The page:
| Exclusion for earlier death without HNC recurrence (y)||n = 0||n = 0||n = 4|
| Patients eligible for follow-up [540 − (w + x + y)]||N = 540||N = 534||N = 435|
| Patients with HNC recurrence||n = 119||n = 119||n = 50|
| Exclusion for earlier death (z)||n = 0||n = 0||n = 29|
| Patients eligible for follow-up [540 − (w + z)]||N = 540||N = 534||N = 475|
| Death of any cause||n = 179||n = 175||n = 128|
| Death from first cancer||n = 54||n = 53||n = 28|
Cox proportional hazards models were used to compare the rates of recurrence of the initial HNC and the mortality rates in the 2 treatment arms of the trial.14 The Cox models were used to test the interaction between smoking and supplementation by including a cross-product term in the model. The analyses were also performed separately among smokers and among non smokers for each of the 3 successive exposure periods. The Cox models were used to adjust for covariates. In particular, we examined the potential confounding effect of radiation therapy doses, interruption of radiation treatment and alcohol, but none of these variables were confounders. For each hazard ratio (HR), the associated 95% confidence interval (CI) was calculated. The proportionality assumption of the models was assessed visually, by checking the parallelism of the log cumulative hazard function plotted against the log of follow-up time, and tested by the weighted Schoenfeld residual score test.14, 15 Since the 156 first patients enrolled in the trial had received beta carotene in addition to alpha tocopherol or their placebos, the analyses were also conducted separately for the first 156 participants and for the 384 patients subsequently enrolled. All analyses were performed using SAS, version 9.1 (SAS Institute, Cary, NC). All statistical tests were 2-sided.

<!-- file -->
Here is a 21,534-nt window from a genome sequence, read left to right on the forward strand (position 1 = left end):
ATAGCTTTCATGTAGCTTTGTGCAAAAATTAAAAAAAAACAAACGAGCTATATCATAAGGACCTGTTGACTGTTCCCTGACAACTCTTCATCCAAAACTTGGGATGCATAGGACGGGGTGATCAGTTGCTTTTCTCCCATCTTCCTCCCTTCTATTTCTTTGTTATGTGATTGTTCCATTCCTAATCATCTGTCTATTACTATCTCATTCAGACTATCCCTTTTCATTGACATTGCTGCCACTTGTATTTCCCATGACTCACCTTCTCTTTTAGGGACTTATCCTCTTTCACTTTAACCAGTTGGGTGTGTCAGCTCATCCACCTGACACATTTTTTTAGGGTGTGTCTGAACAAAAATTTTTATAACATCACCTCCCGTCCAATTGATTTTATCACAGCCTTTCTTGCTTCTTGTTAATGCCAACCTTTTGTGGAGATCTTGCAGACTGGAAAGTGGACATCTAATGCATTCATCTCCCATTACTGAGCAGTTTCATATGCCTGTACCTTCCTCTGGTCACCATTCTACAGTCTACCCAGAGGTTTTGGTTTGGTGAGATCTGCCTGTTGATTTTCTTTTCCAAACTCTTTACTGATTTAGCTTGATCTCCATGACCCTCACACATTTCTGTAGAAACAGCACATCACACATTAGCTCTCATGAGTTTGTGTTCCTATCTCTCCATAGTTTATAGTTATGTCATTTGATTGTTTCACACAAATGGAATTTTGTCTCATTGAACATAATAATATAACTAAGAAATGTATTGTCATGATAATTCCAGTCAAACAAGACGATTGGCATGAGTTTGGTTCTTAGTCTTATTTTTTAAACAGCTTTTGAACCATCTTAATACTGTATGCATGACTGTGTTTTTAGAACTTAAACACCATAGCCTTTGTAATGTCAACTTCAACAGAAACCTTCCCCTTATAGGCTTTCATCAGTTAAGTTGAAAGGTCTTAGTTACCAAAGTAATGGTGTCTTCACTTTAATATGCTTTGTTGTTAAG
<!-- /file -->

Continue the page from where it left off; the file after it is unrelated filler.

The baseline characteristics of the 273 and 267 patients randomized to the supplement and placebo arms were well balanced (Table II). The participants' follow-up is summarized in Table I. The median duration of radiation therapy was 43 days and the median duration of the supplementation was 37 months. During the supplementation period, 36 participants in the supplement arm and 34 in the placebo arm stopped taking the capsules. Compliance, as assessed by capsule count, was identical in the 2 arms: 90% during radiation therapy and 87% during the first year after the end of radiation therapy.
Table II. Baseline Characteristics of Trial Participants by Treatment Arm
|Total number of patients randomized||273|
|Patients randomized to α-tocopherol and β-carotene or placebos||79|
|Patients randomized to α-tocopherol alone or placebo||194|
|Age (years), mean (SD)||63 (10)|
|Male sex, no. (%)||223 (82)|
|Cigarette smokers in preceding year, no. (%)||178 (65)|
|Laryngeal cancer, no. (%)||225 (82)|
|Stage II, no. (%)||101 (37)|
|Total dose of external beam radiation therapy (grays), mean (SD)||61 (7)|
|Number of radiation therapy fractions, mean (SD)||29 (6)|
|Plasma α-tocopherol (μmol/L), mean (SD)||33 (10)|